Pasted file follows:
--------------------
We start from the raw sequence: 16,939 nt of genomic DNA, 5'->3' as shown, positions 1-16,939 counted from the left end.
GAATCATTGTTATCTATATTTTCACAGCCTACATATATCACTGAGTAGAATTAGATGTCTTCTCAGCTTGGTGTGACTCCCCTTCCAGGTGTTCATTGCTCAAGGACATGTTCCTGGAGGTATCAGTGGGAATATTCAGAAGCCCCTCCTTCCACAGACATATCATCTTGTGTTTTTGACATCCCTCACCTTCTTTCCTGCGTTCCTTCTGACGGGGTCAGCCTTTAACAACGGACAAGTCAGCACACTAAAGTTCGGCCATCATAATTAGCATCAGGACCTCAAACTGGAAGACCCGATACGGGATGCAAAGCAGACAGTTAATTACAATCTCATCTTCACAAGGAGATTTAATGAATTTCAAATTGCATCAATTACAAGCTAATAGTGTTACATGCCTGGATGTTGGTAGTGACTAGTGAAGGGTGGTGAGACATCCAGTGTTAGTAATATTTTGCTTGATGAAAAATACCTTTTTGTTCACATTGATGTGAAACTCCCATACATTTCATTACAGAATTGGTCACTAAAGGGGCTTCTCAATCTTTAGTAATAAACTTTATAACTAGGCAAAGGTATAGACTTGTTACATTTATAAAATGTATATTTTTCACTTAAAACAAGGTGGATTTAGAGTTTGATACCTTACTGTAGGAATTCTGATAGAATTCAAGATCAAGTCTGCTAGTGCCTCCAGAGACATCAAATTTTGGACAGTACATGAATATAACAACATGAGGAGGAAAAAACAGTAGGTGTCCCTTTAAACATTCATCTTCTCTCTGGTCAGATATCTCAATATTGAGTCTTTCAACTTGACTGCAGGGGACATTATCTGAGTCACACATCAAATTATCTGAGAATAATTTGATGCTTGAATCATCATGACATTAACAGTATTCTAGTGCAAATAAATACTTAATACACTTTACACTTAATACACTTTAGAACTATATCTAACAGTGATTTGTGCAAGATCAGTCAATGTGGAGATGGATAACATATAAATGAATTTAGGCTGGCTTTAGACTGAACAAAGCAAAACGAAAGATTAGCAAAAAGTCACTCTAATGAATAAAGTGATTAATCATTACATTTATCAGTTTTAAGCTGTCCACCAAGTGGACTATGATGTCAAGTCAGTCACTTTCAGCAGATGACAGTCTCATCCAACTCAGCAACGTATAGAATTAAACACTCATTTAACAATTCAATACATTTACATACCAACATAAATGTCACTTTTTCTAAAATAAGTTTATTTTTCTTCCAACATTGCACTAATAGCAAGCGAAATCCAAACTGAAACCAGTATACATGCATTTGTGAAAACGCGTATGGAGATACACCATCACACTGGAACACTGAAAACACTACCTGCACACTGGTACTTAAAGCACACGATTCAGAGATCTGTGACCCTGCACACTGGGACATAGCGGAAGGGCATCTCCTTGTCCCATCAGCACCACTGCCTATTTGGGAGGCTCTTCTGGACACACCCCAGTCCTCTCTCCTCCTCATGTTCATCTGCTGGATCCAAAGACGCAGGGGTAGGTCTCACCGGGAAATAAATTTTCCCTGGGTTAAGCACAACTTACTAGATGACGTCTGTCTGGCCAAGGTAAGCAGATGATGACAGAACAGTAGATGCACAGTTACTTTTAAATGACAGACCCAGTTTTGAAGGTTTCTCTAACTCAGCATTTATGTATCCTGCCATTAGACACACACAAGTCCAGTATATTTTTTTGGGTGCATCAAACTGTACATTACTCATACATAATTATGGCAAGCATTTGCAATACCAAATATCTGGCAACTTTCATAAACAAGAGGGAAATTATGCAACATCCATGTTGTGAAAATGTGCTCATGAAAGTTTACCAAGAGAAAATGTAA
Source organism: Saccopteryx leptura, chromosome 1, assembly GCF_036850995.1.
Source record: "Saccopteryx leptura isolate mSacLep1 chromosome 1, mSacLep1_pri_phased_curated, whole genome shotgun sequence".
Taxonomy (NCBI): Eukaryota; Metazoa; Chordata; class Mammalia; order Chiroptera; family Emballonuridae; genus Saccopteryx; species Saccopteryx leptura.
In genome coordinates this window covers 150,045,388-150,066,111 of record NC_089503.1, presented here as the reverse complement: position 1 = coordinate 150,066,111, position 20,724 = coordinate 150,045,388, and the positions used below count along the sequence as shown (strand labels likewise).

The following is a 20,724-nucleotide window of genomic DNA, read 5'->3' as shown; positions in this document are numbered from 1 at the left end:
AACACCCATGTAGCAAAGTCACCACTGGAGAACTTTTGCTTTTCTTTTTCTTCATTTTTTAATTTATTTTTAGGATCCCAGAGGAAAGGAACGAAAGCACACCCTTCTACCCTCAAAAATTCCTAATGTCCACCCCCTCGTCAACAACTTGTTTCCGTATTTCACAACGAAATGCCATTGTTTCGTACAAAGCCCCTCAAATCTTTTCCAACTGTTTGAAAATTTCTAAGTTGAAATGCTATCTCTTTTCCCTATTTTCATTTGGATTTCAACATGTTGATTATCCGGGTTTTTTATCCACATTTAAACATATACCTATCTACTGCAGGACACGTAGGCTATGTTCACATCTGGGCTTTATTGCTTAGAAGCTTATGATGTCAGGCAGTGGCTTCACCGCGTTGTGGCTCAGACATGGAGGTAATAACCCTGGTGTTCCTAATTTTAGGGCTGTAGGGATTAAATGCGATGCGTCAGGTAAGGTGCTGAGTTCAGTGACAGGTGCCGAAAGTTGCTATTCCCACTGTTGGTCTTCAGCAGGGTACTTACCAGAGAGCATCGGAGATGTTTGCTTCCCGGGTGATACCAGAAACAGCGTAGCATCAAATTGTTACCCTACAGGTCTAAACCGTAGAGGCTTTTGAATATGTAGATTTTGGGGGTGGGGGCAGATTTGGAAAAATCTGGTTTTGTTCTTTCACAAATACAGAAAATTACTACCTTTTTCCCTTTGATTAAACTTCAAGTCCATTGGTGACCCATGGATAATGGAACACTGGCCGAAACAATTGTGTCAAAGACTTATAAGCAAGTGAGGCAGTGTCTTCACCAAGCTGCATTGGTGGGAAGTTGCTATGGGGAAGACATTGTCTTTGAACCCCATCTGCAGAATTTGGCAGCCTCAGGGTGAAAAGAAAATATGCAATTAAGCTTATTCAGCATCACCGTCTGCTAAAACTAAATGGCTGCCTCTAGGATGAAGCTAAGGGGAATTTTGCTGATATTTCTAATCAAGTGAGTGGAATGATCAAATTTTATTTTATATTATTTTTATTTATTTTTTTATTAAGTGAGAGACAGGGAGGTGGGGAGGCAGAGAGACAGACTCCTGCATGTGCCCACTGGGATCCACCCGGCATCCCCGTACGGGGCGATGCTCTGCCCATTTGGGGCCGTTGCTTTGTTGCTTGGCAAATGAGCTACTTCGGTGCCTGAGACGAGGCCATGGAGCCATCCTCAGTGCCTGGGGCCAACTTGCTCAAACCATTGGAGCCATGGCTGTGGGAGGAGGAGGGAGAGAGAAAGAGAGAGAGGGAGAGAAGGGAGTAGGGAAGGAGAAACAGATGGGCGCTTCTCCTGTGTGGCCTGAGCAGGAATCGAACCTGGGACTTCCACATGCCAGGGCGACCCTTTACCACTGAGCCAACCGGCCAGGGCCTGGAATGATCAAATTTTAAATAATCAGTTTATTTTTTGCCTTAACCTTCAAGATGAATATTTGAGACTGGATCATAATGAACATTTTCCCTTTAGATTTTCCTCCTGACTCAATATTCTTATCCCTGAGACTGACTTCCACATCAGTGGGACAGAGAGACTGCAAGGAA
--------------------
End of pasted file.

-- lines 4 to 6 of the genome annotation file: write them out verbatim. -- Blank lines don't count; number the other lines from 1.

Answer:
Source record: "Saccopteryx leptura isolate mSacLep1 chromosome 1, mSacLep1_pri_phased_curated, whole genome shotgun sequence".
Taxonomy (NCBI): Eukaryota; Metazoa; Chordata; class Mammalia; order Chiroptera; family Emballonuridae; genus Saccopteryx; species Saccopteryx leptura.
In genome coordinates this window covers 150,045,388-150,066,111 of record NC_089503.1, presented here as the reverse complement: position 1 = coordinate 150,066,111, position 20,724 = coordinate 150,045,388, and the positions used below count along the sequence as shown (strand labels likewise).